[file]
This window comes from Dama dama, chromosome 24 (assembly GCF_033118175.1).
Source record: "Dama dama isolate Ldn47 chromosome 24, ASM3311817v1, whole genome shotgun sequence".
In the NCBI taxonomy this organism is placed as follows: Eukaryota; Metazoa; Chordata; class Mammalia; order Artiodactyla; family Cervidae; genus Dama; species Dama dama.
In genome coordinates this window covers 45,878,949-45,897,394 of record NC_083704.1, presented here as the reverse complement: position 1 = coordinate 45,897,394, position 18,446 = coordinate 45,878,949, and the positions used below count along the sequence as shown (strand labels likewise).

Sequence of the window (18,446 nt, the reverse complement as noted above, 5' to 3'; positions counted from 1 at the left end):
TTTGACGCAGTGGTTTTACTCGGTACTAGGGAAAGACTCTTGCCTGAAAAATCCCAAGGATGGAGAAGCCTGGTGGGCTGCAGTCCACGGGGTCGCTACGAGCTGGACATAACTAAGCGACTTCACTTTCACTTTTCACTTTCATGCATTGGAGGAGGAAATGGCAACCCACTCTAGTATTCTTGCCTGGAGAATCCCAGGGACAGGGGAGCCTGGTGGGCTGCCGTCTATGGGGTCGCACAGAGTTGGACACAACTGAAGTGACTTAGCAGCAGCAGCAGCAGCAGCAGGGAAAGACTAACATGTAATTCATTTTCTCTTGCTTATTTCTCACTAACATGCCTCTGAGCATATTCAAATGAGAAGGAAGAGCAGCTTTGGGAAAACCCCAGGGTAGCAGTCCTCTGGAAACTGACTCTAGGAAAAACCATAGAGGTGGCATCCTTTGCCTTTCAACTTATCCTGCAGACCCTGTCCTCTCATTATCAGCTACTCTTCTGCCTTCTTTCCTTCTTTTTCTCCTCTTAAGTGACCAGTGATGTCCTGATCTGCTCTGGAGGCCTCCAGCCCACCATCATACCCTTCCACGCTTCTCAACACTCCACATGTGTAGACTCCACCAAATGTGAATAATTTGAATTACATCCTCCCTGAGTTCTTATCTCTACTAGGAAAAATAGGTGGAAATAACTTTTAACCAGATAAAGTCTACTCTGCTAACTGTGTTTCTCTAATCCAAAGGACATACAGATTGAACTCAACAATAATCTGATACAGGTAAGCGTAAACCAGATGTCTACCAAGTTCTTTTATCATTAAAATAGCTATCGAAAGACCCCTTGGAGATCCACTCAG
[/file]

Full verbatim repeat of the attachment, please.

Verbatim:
This window comes from Dama dama, chromosome 24 (assembly GCF_033118175.1).
Source record: "Dama dama isolate Ldn47 chromosome 24, ASM3311817v1, whole genome shotgun sequence".
In the NCBI taxonomy this organism is placed as follows: Eukaryota; Metazoa; Chordata; class Mammalia; order Artiodactyla; family Cervidae; genus Dama; species Dama dama.
In genome coordinates this window covers 45,878,949-45,897,394 of record NC_083704.1, presented here as the reverse complement: position 1 = coordinate 45,897,394, position 18,446 = coordinate 45,878,949, and the positions used below count along the sequence as shown (strand labels likewise).

Sequence of the window (18,446 nt, the reverse complement as noted above, 5' to 3'; positions counted from 1 at the left end):
TTTGACGCAGTGGTTTTACTCGGTACTAGGGAAAGACTCTTGCCTGAAAAATCCCAAGGATGGAGAAGCCTGGTGGGCTGCAGTCCACGGGGTCGCTACGAGCTGGACATAACTAAGCGACTTCACTTTCACTTTTCACTTTCATGCATTGGAGGAGGAAATGGCAACCCACTCTAGTATTCTTGCCTGGAGAATCCCAGGGACAGGGGAGCCTGGTGGGCTGCCGTCTATGGGGTCGCACAGAGTTGGACACAACTGAAGTGACTTAGCAGCAGCAGCAGCAGCAGCAGGGAAAGACTAACATGTAATTCATTTTCTCTTGCTTATTTCTCACTAACATGCCTCTGAGCATATTCAAATGAGAAGGAAGAGCAGCTTTGGGAAAACCCCAGGGTAGCAGTCCTCTGGAAACTGACTCTAGGAAAAACCATAGAGGTGGCATCCTTTGCCTTTCAACTTATCCTGCAGACCCTGTCCTCTCATTATCAGCTACTCTTCTGCCTTCTTTCCTTCTTTTTCTCCTCTTAAGTGACCAGTGATGTCCTGATCTGCTCTGGAGGCCTCCAGCCCACCATCATACCCTTCCACGCTTCTCAACACTCCACATGTGTAGACTCCACCAAATGTGAATAATTTGAATTACATCCTCCCTGAGTTCTTATCTCTACTAGGAAAAATAGGTGGAAATAACTTTTAACCAGATAAAGTCTACTCTGCTAACTGTGTTTCTCTAATCCAAAGGACATACAGATTGAACTCAACAATAATCTGATACAGGTAAGCGTAAACCAGATGTCTACCAAGTTCTTTTATCATTAAAATAGCTATCGAAAGACCCCTTGGAGATCCACTCAG